BRIEF DESCRIPTION OF THE DRAWINGS

So that the manner in which the above recited features of the present invention can be understood in detail, a more particular description of the invention, briefly summarized above, may be had by reference to embodiments, some of which are illustrated in the appended drawings. It is to be noted, however, that the appended drawings illustrate only typical embodiments of this invention and are therefore not to be considered limiting of its scope, for the invention may admit to other equally effective embodiments.

FIG. 1 illustrates a pool net system and a tension apparatus in accordance with the present invention.

FIG. 2 illustrates a top view of the tension apparatus in accordance with the present invention.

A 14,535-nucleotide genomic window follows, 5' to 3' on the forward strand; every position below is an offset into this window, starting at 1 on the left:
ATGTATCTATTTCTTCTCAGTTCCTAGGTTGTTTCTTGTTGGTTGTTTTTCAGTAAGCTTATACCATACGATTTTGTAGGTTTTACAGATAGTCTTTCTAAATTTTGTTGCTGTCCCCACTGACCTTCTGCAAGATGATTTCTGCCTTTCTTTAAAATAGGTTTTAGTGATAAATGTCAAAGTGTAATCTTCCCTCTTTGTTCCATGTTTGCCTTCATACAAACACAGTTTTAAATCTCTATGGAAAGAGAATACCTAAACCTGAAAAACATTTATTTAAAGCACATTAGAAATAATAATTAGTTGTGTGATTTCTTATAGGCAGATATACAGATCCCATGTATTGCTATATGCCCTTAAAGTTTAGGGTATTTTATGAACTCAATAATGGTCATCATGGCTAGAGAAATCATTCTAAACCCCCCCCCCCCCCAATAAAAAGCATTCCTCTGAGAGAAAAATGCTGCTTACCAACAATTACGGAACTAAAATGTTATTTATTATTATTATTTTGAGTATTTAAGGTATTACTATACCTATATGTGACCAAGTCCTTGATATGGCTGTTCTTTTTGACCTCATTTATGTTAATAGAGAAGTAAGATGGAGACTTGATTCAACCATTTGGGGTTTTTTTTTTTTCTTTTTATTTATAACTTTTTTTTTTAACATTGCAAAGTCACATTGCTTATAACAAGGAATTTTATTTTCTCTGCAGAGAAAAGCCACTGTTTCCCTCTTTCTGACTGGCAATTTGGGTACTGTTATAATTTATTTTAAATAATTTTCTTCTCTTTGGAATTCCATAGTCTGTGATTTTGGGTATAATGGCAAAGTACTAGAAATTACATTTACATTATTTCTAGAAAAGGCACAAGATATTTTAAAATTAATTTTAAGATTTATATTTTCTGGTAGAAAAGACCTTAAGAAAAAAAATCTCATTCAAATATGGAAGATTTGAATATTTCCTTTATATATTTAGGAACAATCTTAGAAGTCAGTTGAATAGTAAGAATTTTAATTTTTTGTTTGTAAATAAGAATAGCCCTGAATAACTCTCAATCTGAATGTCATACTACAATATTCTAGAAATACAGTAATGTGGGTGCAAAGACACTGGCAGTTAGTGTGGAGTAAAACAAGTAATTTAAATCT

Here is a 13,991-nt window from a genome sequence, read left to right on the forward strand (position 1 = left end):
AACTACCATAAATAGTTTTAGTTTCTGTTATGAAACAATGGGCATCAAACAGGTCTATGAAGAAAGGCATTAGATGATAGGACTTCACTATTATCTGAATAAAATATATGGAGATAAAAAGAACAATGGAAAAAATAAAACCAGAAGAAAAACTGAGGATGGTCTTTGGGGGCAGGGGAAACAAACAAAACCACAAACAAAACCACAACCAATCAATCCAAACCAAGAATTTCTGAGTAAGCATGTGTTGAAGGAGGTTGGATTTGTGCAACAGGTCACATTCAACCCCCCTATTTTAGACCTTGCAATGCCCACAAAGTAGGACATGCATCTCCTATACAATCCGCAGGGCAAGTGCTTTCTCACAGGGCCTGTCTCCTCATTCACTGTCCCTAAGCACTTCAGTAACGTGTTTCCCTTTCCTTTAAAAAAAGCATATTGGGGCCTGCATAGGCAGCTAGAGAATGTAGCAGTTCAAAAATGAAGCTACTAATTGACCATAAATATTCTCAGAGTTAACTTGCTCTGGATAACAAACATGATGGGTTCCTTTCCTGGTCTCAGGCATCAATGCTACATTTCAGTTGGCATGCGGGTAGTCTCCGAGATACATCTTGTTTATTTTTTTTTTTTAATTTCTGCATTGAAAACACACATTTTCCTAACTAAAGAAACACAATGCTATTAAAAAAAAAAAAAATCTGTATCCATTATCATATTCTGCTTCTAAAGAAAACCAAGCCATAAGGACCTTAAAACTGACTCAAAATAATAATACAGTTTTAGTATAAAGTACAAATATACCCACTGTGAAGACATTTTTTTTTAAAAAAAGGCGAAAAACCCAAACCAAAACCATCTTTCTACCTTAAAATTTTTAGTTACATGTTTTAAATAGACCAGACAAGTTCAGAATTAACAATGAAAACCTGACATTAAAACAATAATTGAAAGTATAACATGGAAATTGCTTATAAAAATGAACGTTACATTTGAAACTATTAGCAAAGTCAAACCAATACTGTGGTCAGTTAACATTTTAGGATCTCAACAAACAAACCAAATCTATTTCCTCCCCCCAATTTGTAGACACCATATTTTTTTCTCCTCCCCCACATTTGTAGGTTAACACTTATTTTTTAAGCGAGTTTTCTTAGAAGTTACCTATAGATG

FIG. 3 illustrates a side view of the tension apparatus in accordance with the present invention.

FIG. 4 illustrates a bottom view of the tension apparatus in accordance with the present invention.

FIG. 5 illustrates an enlarged bottom perspective view of the tension apparatus in accordance with the present invention.

DETAILED DESCRIPTION

The present invention generally relates to an apparatus and a method for tensioning a safety net on a swimming pool. It should be noted that the apparatus and the method of the present invention is not limited to swimming pools. Rather, the invention is equally applicable to water reservoirs, ponds, or any other liquid containers that use a safety net. It should be further noted that the invention may be used in conjunction with a surrounding pool fence. To better understand the novelty of the apparatus of the present invention and the methods of use thereof, reference is hereafter made to the accompanying drawings.